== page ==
The Gulf-Israel rapprochement threatens the Egyptian Suez Canal. It makes it the most significant economic loser. The Gulf states will abolish boycott laws, which will help Tel Aviv activate a desert pipeline to transport oil, withdrawing its agents.
The desert oil pipeline, which connects the port of Eilat on the Gulf of Aqaba in the Red Sea, and the oil tanker terminal in Ashkelon on the Mediterranean, will be the primary beneficiary of the normalisation agreement. With the UAE officially cancelling the decades-long boycott of Israel, the latter is about to play a much larger role in energy trade in the region, oil policies, big business, and oil investments. The length of the desert line, about 158 miles from the Red Sea to the Mediterranean, would be a cheaper alternative to the Egyptian Suez Canal and an option to connect to Arab pipelines that transport oil and gas, not only to the region but to the seaports that supply the world.
Asia Pipeline CEO Isaik Levy said that this pipeline could reduce a large share of oil shipments flowing through the nearby Suez Canal. The advantage of this line over the Suez Canal is the ability of the terminals in Ashkelon and Eilat to accommodate the supertankers that dominate oil shipping today. These supertankers are too large to pass through the Suez Canal.
Breaking the ice
According to Foreign Policy magazine, although much of the hype around the UAE-Israel agreement focused on other sectors such as technology, health care, education, and tourism, the Eilat-Ashkelon pipeline places the deal at the heart of the oil world. The American magazine said, “Now that the Emiratis have broken the ice, the opportunities for Arab-Israeli energy deals are vast and profitable.” It pointed out that the start is from investing in the “Israeli pipeline itself to adapting it to transport natural gas or connect it to pipelines through Saudi Arabia and the wider Middle East.”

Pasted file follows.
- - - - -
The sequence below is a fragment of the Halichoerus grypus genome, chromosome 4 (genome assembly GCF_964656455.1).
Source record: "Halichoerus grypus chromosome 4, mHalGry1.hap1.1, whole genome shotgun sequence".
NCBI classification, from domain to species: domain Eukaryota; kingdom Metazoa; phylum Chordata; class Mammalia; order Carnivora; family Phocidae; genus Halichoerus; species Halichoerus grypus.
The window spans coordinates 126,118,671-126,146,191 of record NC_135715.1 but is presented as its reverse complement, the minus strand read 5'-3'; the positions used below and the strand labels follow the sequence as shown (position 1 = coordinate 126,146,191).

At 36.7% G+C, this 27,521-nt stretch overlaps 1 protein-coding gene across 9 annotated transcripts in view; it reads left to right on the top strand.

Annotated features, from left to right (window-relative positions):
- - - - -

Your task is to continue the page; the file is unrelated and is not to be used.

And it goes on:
Just over 60 years ago, the Eilat-Ashkelon pipeline was a massive construction project aimed at ensuring energy supplies to Israel and Europe in the aftermath of the Suez Crisis of 1956. At that time, the late Egyptian President Gamal Abdel Nasser imposed restrictions on shipping through the canal, which led to the attack of the Israeli, British and French forces against Egypt. Most of the oil flowing through the pipeline was from Iran, which had close, secret relations with Israel for decades during the reign of Shah Muhammad Reza Pahlavi. Ships are known in the field of crude oil as VLCCs, or huge crude tankers which can transport up to two million barrels of oil via this pipeline.
The Suez Canal, which is more than 150 years old, is sufficient in depth and breadth to handle the Suezmax ships, with only half of the giant oil tanker capacity. Consequently, oil merchants have to lease two ships through the canal for every supertanker they send through Israel, with one-way fees through Suez of between $300,000 and $400,000.
Israel’s Europe Asia Pipeline Company says the pipeline allows Tel Aviv to offer a significant discount. Another 16-inch tube carries petroleum products such as gasoline and diesel, running parallel to this line. According to observers, the line’s work has been carried out over the past several years, one of Israel’s tightly guarded secrets. The means to which Desert Line operatives go to conceal their identities through multiple registration processes and other companies’ concealment methods are “legendary.” They were forced to do that because of the boycott imposed by the Gulf states of oil producers meant that tankers that recognised docking in Israel would be prevented from future loading operations in the Gulf, which would lead to the destruction of their businesses.
The pipeline’s goal is to capture between 12 and 17 per cent of the oil trade that now uses the Suez Canal. Because of the channel’s restrictions, much of the Gulf’s crude destined for Europe and North America is pumped through the Suez-Mediterranean pipeline (known as the Sumed line) in Egypt, in which Saudi Arabia and the UAE have a stake. However, the Egyptian pipeline only operates in one direction, making it less useful than its Israeli competitor, which can also handle, for example, Russian or Azerbaijani oil bound for Asia. Thus, according to the American magazine, Egypt will be the loser with weak business and less control over prices.